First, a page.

Joe Jackson Trio, “Sunday Papers” from Live Music: Europe 2010 (2011): One Track Mind

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Most of the time, good timing is a matter of being lucky instead of being good. For Joe Jackson’s very first album, 1979’s Look Sharp!, he wrote and recorded a ditty “Sunday Papers,” blasting the British tabloid press with lethal doses of sarcasm. He and his Rain trio (Graham Maby, bass; Dave Houghton, drums) included this song in their rotation while touring last year, and it made it on the official document of that tour, Live Music: Europe 2010, released last June 7.

But given the phone hacking scandal that broke out all over Britain right after Joe Jackson’s record appeared in stores, the irony of Track #5 of this album is hard to miss. Jackson, of course, leaves no ambiguity of what he thinks of The Observer or News of the World in this song:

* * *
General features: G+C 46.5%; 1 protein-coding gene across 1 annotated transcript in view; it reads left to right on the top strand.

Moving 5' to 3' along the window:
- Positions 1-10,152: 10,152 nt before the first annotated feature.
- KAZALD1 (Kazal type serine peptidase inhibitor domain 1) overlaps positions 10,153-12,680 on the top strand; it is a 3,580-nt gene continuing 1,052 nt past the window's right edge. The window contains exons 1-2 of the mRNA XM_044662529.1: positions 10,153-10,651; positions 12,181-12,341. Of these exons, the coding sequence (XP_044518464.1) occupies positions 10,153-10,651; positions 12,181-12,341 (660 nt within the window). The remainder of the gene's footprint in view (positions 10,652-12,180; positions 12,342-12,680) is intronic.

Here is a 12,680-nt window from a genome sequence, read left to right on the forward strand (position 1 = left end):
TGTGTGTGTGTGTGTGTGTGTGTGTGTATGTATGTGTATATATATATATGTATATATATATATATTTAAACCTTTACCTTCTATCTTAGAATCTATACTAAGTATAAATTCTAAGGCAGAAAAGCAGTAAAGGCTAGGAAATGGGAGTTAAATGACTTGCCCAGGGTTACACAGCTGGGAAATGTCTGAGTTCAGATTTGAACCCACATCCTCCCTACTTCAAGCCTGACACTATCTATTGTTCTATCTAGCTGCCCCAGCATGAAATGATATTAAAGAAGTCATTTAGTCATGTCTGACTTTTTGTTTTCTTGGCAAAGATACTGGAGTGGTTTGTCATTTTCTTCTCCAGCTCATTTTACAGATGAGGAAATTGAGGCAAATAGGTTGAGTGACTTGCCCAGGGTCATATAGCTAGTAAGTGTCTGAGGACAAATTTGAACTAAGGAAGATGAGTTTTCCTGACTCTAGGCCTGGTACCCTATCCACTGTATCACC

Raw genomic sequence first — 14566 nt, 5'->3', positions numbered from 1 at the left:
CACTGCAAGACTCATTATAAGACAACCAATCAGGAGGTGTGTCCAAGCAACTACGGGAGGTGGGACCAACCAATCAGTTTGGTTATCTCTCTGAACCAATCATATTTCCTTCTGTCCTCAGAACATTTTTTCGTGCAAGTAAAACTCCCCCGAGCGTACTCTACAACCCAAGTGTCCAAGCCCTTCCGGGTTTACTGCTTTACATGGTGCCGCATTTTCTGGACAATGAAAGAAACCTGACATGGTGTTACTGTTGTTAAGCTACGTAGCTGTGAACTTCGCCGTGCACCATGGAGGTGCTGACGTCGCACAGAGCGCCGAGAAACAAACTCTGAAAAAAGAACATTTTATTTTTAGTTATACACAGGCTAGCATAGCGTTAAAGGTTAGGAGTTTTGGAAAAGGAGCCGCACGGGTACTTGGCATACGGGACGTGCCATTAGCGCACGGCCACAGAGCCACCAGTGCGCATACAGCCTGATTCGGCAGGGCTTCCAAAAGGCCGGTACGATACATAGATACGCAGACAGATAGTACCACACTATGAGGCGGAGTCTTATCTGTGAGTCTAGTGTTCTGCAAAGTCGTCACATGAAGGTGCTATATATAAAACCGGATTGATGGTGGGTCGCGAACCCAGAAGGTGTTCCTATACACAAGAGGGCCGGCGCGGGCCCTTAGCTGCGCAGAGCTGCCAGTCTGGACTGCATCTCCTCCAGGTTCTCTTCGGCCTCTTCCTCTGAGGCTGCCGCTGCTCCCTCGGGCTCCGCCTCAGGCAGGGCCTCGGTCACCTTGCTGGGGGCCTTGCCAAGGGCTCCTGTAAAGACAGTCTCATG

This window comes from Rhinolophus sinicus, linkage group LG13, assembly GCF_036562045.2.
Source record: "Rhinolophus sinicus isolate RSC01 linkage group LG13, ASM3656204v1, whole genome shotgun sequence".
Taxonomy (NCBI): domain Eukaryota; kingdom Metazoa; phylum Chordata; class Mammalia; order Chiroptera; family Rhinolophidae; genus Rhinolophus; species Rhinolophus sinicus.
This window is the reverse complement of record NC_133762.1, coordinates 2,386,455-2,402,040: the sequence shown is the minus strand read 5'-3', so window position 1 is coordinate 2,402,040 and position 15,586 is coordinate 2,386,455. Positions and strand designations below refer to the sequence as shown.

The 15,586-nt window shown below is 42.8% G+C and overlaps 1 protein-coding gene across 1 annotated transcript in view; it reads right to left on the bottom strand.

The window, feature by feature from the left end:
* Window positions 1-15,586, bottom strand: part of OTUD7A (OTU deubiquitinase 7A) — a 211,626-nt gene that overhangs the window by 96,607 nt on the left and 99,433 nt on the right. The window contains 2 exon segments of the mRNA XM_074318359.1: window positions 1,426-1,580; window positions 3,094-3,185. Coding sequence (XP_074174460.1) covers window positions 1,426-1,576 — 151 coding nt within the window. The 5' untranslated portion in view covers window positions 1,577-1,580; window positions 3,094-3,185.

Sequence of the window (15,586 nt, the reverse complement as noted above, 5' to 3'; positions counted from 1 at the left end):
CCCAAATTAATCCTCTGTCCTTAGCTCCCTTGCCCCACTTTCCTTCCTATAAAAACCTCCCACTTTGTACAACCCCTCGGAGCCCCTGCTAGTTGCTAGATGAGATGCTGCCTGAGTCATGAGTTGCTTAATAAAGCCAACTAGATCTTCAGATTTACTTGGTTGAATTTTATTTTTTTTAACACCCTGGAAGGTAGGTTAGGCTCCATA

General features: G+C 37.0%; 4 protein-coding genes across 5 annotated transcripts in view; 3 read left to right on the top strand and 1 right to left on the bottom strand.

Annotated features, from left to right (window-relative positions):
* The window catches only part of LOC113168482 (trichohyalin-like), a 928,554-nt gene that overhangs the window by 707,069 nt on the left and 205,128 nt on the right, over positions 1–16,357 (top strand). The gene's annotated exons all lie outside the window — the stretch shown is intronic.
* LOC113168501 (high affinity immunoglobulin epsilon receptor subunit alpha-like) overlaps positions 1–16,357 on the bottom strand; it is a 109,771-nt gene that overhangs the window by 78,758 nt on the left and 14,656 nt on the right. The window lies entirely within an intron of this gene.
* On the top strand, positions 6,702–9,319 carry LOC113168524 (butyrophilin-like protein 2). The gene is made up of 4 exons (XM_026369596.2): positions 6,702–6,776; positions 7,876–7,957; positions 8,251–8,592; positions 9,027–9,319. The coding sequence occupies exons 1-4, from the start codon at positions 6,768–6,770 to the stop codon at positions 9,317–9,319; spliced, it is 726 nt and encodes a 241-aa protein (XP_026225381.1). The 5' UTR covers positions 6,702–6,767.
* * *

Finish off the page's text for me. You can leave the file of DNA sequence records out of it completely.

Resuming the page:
Sunday papers don’t ask no questions
Sunday papers don’t get no lies
Sunday papers don’t raise objection
Sunday papers ain’t got no eyes

… and when he deadpans “Well, I got nothing against the press – they wouldn’t print it if it wasn’t true,” there’s that lethal sarcasm I was talking about.

Musically, the song’s got it going on, too. There’s that new wave faux-reggae rolling rhythm, the same one found in Prince’s “Jack U Off.” Joe Jackson doesn’t have a guitarist in his band these days, so Gary Sanford’s guitar is replaced by Jackson’s piano, and his chops on this song are both rollicking and jazzy. But it’s Graham Maby high-end, irresistible bass riff that stays in your ears long after the last note is played.

So, when News of the World published its last edition on July 10, 2011 (ending a 168-year run), it was an event that was perhaps bemoaned by some and cheered by others. I can’t imagine that anyone could have been cheering louder than Joe Jackson.

S. Victor Aaron

S. Victor Aaron

S. Victor Aaron is an SQL demon for a Fortune 100 company by day, music opinion-maker at night. His musings are strewn out across the interwebs on,, a football discussion board and some inchoate customer reviews of records from the late 1990s on Amazon under a pseudonym that will never be revealed. E-mail him at [email protected] .com or follow him on Twitter at
S. Victor Aaron
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